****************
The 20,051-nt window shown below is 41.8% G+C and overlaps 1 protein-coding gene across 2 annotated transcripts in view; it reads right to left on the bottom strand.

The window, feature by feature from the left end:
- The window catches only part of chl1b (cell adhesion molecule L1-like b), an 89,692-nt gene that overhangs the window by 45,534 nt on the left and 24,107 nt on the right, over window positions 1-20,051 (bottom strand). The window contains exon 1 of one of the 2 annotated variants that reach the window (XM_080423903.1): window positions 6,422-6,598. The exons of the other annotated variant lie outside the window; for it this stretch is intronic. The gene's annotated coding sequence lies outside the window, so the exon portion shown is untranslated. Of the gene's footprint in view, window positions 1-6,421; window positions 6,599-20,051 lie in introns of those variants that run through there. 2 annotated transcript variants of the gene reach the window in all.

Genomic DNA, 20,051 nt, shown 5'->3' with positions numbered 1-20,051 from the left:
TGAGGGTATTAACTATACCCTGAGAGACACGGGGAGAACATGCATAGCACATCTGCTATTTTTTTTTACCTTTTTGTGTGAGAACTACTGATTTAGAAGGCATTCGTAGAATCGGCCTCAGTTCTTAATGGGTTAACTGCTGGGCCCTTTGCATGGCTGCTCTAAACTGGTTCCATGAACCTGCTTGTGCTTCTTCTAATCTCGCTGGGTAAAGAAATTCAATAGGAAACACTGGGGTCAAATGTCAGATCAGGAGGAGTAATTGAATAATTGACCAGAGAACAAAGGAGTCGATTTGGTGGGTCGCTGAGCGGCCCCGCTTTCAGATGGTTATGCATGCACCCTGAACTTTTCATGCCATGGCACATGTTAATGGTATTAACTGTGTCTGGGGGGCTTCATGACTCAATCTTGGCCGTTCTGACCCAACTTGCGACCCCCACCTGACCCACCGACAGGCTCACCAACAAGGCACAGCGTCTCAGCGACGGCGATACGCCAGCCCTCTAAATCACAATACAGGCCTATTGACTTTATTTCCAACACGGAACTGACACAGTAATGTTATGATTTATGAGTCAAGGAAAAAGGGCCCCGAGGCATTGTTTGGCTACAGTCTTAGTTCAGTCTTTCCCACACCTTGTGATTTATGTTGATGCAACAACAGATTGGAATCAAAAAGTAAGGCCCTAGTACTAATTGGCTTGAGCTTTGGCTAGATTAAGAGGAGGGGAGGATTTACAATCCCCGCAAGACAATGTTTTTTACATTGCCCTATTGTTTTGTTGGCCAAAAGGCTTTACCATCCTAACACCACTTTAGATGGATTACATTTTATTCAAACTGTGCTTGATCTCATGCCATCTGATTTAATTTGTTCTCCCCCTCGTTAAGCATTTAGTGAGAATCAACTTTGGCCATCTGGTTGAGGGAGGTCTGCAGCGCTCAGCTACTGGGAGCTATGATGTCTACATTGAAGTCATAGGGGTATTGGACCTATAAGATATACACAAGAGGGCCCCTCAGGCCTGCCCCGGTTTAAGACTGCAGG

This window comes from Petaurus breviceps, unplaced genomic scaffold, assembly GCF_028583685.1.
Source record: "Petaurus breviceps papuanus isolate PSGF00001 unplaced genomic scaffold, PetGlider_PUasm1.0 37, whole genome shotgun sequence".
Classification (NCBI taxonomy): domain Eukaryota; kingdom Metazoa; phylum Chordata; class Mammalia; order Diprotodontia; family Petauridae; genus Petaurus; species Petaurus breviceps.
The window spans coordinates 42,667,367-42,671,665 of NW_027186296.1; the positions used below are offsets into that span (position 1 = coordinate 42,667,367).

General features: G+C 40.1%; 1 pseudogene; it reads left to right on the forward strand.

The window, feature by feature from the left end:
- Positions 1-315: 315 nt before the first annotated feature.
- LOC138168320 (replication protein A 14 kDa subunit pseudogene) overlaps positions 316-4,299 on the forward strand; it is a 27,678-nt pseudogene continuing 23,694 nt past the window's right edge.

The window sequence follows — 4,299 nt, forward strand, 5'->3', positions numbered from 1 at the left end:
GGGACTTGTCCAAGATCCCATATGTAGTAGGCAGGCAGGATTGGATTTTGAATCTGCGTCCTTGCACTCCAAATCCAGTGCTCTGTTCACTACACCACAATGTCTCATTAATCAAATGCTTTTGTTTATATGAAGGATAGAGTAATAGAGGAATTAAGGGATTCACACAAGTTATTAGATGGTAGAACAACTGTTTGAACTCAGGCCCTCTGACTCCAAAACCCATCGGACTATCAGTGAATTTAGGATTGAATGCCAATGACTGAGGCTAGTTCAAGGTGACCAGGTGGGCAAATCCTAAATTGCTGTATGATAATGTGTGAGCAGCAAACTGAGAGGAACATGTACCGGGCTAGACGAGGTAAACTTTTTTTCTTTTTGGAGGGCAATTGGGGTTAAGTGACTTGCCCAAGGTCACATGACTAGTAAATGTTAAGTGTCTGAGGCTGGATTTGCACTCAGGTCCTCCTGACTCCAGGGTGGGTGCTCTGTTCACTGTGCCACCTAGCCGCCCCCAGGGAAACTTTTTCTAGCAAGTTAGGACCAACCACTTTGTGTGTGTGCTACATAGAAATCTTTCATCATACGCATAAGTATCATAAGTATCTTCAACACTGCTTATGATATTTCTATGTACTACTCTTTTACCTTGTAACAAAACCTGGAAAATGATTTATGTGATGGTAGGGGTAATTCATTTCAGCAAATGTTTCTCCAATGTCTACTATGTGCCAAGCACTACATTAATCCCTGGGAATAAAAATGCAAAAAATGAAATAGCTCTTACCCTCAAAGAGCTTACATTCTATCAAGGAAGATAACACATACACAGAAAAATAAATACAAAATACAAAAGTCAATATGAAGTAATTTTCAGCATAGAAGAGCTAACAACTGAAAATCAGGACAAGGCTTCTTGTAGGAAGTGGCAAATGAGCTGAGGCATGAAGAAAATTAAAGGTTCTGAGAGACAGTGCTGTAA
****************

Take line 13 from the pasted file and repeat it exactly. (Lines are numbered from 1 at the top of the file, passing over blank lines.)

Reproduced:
- LOC138168320 (replication protein A 14 kDa subunit pseudogene) overlaps positions 316-4,299 on the forward strand; it is a 27,678-nt pseudogene continuing 23,694 nt past the window's right edge.